There will be labor-related meetings in the near future.
They just aren't the kind that typically lead to collective bargaining progress.
According to sources close to the situation, the National Basketball Players Association is planning a series of player sessions in as many as six cities over "the next month or so," as a way to help with its planning during the lockout and update players on the state of negotiations with the NBA. Unless things unexpectedly change, there won't be much to report on that front.
While mid-level staffers from both sides met on Friday to finalize the numbers related to basketball-related income (BRI) for the 2010-11 season, no negotiating sessions involving commissioner David Stern or NBPA executive director Billy Hunter have been scheduled. Sources said the BRI numbers were not finalized Friday and more similar sessions are forthcoming to that end, but the union is focused on fortifying from within rather than exchanging proposals with the owners, who are pushing for a hard salary cap as part of a drastic overhaul to the current system.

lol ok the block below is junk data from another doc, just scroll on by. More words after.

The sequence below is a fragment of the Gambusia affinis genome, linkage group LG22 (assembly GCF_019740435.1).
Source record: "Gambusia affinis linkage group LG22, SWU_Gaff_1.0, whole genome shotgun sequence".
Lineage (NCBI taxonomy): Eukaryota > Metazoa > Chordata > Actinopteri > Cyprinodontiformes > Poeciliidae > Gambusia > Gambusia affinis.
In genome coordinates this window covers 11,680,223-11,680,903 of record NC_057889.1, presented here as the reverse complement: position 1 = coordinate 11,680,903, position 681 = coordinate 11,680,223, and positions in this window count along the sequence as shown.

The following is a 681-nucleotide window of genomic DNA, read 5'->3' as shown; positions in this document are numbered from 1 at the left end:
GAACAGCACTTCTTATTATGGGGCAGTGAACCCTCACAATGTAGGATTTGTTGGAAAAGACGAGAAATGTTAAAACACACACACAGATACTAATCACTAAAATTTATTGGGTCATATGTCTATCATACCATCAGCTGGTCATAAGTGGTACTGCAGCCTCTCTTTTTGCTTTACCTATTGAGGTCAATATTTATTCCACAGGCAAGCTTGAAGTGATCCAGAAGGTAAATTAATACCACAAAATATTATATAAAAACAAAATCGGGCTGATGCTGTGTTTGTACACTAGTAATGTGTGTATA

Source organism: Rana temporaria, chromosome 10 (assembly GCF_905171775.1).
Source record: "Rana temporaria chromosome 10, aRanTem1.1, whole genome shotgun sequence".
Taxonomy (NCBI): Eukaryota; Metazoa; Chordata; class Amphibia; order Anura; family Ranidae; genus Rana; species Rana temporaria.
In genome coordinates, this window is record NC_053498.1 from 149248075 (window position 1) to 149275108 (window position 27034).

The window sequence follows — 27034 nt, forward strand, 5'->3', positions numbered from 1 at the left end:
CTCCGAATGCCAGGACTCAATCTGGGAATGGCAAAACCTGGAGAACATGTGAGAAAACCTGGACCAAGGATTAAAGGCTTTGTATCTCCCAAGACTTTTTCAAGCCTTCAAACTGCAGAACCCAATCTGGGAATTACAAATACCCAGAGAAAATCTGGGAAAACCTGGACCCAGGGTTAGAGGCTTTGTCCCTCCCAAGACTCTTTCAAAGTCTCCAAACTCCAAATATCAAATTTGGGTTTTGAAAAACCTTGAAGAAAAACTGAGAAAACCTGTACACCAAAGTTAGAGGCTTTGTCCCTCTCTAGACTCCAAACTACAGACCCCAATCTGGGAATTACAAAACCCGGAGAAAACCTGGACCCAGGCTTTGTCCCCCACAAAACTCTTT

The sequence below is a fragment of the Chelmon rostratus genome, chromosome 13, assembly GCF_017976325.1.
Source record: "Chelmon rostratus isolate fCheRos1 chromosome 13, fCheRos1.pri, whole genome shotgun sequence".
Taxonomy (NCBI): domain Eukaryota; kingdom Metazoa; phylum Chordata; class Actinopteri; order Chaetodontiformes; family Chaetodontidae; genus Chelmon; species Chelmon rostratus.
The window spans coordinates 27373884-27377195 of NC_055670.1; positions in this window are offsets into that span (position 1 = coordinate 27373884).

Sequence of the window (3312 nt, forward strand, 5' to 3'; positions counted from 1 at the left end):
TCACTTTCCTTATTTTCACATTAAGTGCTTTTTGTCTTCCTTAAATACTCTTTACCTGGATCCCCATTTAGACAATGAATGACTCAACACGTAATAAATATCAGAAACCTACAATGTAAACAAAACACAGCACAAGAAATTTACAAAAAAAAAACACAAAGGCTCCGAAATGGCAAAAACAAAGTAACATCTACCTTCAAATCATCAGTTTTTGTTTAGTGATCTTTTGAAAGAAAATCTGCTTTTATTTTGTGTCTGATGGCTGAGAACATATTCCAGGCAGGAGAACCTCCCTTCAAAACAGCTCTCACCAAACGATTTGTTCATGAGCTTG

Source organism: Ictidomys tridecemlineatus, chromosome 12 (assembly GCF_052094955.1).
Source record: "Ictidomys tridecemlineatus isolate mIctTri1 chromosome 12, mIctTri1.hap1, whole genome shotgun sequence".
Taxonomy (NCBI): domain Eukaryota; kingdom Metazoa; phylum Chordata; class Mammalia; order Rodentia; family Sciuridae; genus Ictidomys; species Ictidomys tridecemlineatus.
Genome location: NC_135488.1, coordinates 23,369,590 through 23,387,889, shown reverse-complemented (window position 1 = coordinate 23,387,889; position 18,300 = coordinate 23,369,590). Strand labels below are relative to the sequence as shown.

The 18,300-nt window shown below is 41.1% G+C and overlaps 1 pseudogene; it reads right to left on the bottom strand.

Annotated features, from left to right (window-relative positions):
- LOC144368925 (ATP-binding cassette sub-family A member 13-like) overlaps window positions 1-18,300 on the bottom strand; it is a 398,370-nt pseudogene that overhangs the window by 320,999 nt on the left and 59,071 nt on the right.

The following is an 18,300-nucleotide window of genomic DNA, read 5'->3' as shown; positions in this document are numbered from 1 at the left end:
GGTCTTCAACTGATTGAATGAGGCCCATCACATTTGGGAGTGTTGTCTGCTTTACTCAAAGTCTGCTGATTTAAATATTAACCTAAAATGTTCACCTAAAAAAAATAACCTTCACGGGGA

While the details of the player meetings have not been set, the possible cities in which they will take place include Atlanta, Los Angeles, Houston, New York and Chicago, among others. The sessions -- which will involve Hunter and other staff members -- will be a discussion on lockout life and how best to handle it, with topics ranging from players' health insurance to the overseas option that continues to evolve.
The union is clearly in favor of players like Deron Williams finding income elsewhere during the work stoppage. While most players won't start missing paychecks until November, the New Jersey point guard
Players are exploring exhibition games as a way to make lockout money as well, among them a July 24 game in the Philippines that will include a star-studded group headed by Bryant and New Orleans' Chris Paul. The games are believed to be very profitable for the players, with top stars like Bryant making hundreds of thousands of dollars for the one appearance.
There is plenty of negotiating going on at the moment, in other words. Just not between the two sides.